Peter Buffet, Philanthropy, and Inequality

Who isn’t concerned about the rise in economic inequality? It has devastating effects on prosperity and, indirectly, justice for so many. While expressing his justifiable frustration, Peter Buffet is to be applauded for calling on his colleagues in the philanthropic sector to do more to battle inequality by working to change systems. Please, Mr. Buffet, don’t be so discouraged.

Yes, there’s a great deal of room for more creativity in the way philanthropy addresses this problem. However, philanthropy already has a really powerful tool at its disposal for expanding economic justice: supporting nonprofits to influence policies affecting their constituencies.

Student activists like these are part of a campaign funded by the Carnegie Corporation, Rosenberg and The California Endowment Foundations.

To illustrate how philanthropy has been an equalizing force, consider where health care reform and immigration reform would be today without foundation support for the nonprofit organizations leading these campaigns.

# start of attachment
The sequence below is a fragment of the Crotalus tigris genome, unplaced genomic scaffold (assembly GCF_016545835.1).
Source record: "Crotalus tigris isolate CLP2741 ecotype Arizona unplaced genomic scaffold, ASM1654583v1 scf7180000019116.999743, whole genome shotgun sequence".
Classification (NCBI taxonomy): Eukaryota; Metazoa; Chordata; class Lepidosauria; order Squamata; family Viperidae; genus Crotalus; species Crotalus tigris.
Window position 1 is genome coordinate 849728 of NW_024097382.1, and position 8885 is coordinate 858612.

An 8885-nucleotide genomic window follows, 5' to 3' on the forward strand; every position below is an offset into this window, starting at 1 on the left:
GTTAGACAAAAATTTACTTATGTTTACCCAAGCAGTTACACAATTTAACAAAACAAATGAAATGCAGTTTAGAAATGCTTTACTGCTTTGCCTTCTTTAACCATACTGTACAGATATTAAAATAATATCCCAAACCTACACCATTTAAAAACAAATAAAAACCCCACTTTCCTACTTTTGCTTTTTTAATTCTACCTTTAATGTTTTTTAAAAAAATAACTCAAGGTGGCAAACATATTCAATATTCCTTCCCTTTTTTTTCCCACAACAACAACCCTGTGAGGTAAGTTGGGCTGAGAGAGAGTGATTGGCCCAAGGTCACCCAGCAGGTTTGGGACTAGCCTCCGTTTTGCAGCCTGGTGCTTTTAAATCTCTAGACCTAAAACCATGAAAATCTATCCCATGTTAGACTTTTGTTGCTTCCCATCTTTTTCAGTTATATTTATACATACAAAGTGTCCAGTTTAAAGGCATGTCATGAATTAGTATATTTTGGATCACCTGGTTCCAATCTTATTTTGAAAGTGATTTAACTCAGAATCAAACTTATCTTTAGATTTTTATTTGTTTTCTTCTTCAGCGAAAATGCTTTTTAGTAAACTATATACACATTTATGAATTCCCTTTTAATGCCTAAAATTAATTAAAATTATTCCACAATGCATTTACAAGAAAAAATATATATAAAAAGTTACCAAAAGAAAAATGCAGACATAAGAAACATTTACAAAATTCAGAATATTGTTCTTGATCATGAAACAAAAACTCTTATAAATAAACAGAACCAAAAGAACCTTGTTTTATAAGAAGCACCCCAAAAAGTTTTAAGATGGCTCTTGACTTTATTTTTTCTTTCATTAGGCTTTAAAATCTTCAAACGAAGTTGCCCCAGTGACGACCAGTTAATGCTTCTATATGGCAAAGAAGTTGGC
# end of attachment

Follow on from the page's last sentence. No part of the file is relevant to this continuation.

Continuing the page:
With that support, nonprofits fought for laws to make it easier for low-income people to have health insurance.

With that support, nonprofits are making unprecedented progress in bringing undocumented workers out of the shadows with the hope of making a better life for their families.

With that support, nonprofits are fighting to ensure workers can take time off when they or a family member are too sick to work.

Philanthropy did not invent the energy and passion brought to these movements, but it was and is a key source for fueling the fights. By supporting groups that represent vulnerable and marginalized populations, philanthropy is one important way for people who don’t have a voice to work collectively. This is the kind of work that Buffet has the vision to support.

Real change comes from mass movements and philanthropy can serve as a catalyst. Where else are the people with passion and energy going to find resources? Government can’t and most corporate interests won’t provide funding for systems change work.

Since foundation support for nonprofit advocacy is an important way to fight inequality, one would assume that philanthropy has at least been increasing that support in these unequal times.

Unfortunately, it’s just the opposite. While overall foundation giving has more than tripled between 1990 and 2010, statistics show that the percentage of foundation grants going to support  advocacy activities has dropped to 12%.

So, thank you, Peter Buffet, for raising a very important issue, and for knowing how to listen. In the new “operating system” you call for, would you please write into the code more support for advocacy by all foundations wishing to eliminate economic inequality?